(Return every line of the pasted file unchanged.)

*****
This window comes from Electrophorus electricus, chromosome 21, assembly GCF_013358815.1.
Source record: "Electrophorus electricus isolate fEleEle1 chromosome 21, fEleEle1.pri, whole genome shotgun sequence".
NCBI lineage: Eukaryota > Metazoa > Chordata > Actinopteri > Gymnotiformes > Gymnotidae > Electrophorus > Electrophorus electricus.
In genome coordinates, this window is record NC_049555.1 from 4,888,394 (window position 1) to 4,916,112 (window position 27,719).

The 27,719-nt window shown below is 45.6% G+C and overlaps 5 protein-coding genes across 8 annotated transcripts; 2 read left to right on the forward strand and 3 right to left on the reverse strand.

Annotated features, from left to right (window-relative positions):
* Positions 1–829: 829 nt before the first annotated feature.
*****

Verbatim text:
This window comes from Electrophorus electricus, chromosome 21, assembly GCF_013358815.1.
Source record: "Electrophorus electricus isolate fEleEle1 chromosome 21, fEleEle1.pri, whole genome shotgun sequence".
NCBI lineage: Eukaryota > Metazoa > Chordata > Actinopteri > Gymnotiformes > Gymnotidae > Electrophorus > Electrophorus electricus.
In genome coordinates, this window is record NC_049555.1 from 4,888,394 (window position 1) to 4,916,112 (window position 27,719).

The 27,719-nt window shown below is 45.6% G+C and overlaps 5 protein-coding genes across 8 annotated transcripts; 2 read left to right on the forward strand and 3 right to left on the reverse strand.

Annotated features, from left to right (window-relative positions):
* Positions 1–829: 829 nt before the first annotated feature.